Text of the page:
Difference Between Similar Terms and Objects

Difference Between Capitalism and Free market

Capitalism vs Free market

In simple terms, Capitalism is defined as an economic environment comprising basically of two sets of people, owners and workers. An essential feature of this kind of economic system is private ownership. The owner has full control of the means of production and profits are due to him. Production is determined by the free market, as well as the prices for goods and services, plus distribution.

A free market is one that is not regulated by government, but rather driven by demand and supply. The free market theory contends that an ideal free market is where entities are exchanged voluntarily after a seller and buyer mutually agree on a price, without any intervention from external influences.

Capitalism and Free market economy are somewhat entwined as one is an integral part of the other. However, in their true definitions they differ .While capitalism refers more to the production of wealth, the term free market dwells more on the exchange of wealth in various methods. Capital is an essential basic element for both capitalism and free market economies. However, free competition is not an essential element of capitalism but of ‘free markets’. This is because in capitalism, capital owners have a lot of dominance over the means of production and as such may yield unfair influence.

It is basic knowledge that land, labor and capital were largely considered to be the classic elements of production but with the growth of the industrial age, the importance of capital became a big determining factor in production because industrial capital gave increased productivity. It was thus feared that inevitably, capital owners would become so powerful that they would be able to profit from the unfair exchange terms they impose.

Free markets do not define capitalism, although they are an essential part of it. Because there’s minimal or no influence at all in a free market economy, capital is employed to optimal use. Whereas in capitalism, the free market will determine the price. The concentration of capital and means of production in a handful of individuals or companies distorts the supply side of the free market model.

Summary
Free market is mainly concerned with wealth exchange while capitalism leans more on wealth creation.
Free markets are a key component of capitalism although they do not fully define what capitalism is.
A free market is driven by ‘demand and supply’ leading to free competition without interference while in capitalism, capital owners can at times influence the terms of trade.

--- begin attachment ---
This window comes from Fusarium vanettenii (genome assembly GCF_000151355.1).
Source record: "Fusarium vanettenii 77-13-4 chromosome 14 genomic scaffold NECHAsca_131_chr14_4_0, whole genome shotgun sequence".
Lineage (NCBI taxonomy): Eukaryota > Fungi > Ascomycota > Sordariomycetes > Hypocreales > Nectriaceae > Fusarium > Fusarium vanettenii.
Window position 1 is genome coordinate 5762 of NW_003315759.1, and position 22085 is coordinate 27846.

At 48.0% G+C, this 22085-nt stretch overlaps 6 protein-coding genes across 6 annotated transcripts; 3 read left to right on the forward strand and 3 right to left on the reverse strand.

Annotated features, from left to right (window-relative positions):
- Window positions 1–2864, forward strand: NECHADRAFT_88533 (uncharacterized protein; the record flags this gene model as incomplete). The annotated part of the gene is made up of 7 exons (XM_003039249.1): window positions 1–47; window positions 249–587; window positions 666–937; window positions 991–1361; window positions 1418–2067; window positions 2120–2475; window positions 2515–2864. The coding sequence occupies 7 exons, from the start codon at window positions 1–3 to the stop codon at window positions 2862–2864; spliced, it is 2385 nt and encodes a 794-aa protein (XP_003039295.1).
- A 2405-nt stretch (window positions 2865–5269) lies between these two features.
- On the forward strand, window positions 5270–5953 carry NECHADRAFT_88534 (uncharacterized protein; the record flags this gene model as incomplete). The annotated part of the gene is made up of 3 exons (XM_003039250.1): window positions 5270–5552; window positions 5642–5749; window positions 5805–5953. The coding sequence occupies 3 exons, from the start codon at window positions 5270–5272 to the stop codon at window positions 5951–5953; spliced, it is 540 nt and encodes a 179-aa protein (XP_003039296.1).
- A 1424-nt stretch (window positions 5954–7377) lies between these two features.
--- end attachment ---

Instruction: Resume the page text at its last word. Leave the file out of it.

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5 Comments

  1. A free market can exist in the trade of slave produced goods. Yet capitalism cannot include slavery. This article fails to include in the description of Capitalism, the prerequisite of voluntary exchange. A free market is a prerequisite of Capitalism. Wouldn’t it be nice to actually have one? I am for Liberty.

    • Wrong. A “Free Market” includes both the free exchange of capital plus labor.

      By the way, there have been far more “White Slaves” than “Black Slaves”, regardless of the lies and deceptions as told by the Jew controlled Mass Media and Marxist political correctness.

  2. Who wrote this. It’s blatantly wrong.

    “A free market is one that is not regulated by government….” is not true. A well regulated free market is not an oxymoron.

    A free market must have regulation against monopolies, collusion, and the flow of pricing information in the market. Think SEC and stocks, highly regulated to produce a free market where there is price transparency and suppressed collusion.

    Also, free markets are not essential in capitalism. Fixed markets or collusion can exist in capitalism.

    This article definitely gives an incorrect perception of these ideas due to a lack of understanding.

    • A well regulated market is not a free market, it’s a regulated one. How can something be free if it’s rules are manipulated by one group of people?

      • You are wrong. A free market requires maximum freedom between actors. Regulation is not set in place to require behavior, but rather ensure that the behavior of one actor does not diminish the freedoms of others.

        Capitalism and its tendency to concentrate market power in the hands of increasingly few players is much more of a threat to a free market than regulations that prevent misuse of market power.

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